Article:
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guidelines for identifying art objects

Students often ask me what I want from an i.d.  In the best of all possible
worlds, you would all be able to memorize the captions under pictures
completely and accurately.

Since we do not live in the best of all possible worlds, let me offer these pointers:

the basic format
  • artist (if known) - Who
  • title / iconography - What
  • date - When
  • patron (if it was made for a known person) - secondary Who
  • location (city, country -- not necessarily museum) - Where
  • medium - secondary What



    Not all of these factoids is available for each work of art I teach. For instance, most of the artists in my classes are anonymous.

    Most titles are nothing but descriptions of the 'contents' of the work of art, often with a place name attached.  Others are the 'iconography' or 'subject matter' of the painting.  Really, now, naming the parts will get you somewhere.

    This is the hardest thing for most people to learn and to learn to do well.  Let me point out that if you are totally date-disabled you could simply not bother to learn them and would lose only 7 points on the average Art 101 midterm or exam.  That means you would start with a possible high grade of a 93.  Not so bad.  On the other hand, if you don't know when anything was made how much do you know?

    Also, the higher level a course the more accurate your dates should be.  I hope this is obvious.

    The more important concept for me is relative order.  I care a lot about relative order, and if you date a later work before the culture even existed I worry about how much you have learned.  For instance, when people date Cave paintings to 500 B.C. I wonder.  When people date Egyptian art to 25,000 B.C. I hope they have added an extra zero by accident.   One good way to study is to try to create larger categories than the exact numbers of dates and assign things relatively similar in date to the same category.  For instance, you could get away with calling all Old Kingdom Egyptian works '2500 B.C.' and I wouldn't mind.  However, you should realize that you have made an approximation.  What kind of date would work for New Kingdom?  For early Classical Greek sculpture?  For late Classical Greek?  For early Roman imperial architecture?  See what I mean by categories?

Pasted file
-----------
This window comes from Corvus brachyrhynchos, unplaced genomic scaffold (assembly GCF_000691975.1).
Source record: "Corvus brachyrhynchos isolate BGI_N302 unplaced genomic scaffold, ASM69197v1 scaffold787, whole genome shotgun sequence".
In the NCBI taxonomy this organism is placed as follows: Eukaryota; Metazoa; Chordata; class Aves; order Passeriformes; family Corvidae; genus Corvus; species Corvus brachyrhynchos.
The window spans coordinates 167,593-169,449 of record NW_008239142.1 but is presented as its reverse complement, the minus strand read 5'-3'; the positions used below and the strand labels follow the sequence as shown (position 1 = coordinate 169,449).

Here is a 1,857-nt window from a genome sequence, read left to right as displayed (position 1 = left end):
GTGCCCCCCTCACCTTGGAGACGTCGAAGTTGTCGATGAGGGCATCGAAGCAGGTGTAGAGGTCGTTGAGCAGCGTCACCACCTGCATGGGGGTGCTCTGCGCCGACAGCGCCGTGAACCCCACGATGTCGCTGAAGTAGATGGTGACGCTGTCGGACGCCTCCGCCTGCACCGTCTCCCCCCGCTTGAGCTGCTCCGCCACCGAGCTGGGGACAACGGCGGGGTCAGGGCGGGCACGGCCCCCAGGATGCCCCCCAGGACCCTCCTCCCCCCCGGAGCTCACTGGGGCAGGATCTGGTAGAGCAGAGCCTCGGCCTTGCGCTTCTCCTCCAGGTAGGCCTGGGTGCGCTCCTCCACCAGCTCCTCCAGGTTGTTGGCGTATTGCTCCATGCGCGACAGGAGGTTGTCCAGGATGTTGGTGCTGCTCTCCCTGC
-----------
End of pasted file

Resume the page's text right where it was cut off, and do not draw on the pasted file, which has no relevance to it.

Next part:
Start learning images by keeping them in relative order by culture.  Your books are usually organized that way.

    As a rule of thumb:

    within 10,000 years for cave painting
    in the right millennium for Egypt and Mesopotamia, and THEN within the right division (Old Kingdom, New Kingdom, etc.)
    within the right century for the Greeks and Romans, with the exception of the Acropolis.  Learn the dates.  You should be able to divide things into Archaic, Classical, and Hellenistic and have convenient pigeon-hole dates for the periods.
    within the right century for the Middle Ages, and then the right half-century for Romanesque and Gothic monuments
    It seldom matters to me if you tell me what museum an object is in.  It is important to know what city buildings are in, and what building architectural decoration and sculpture is attached to (and hence, what city it is in).

    I seldom demand that people put the media into an i.d. list, but it is always a useful point to make in an essay.


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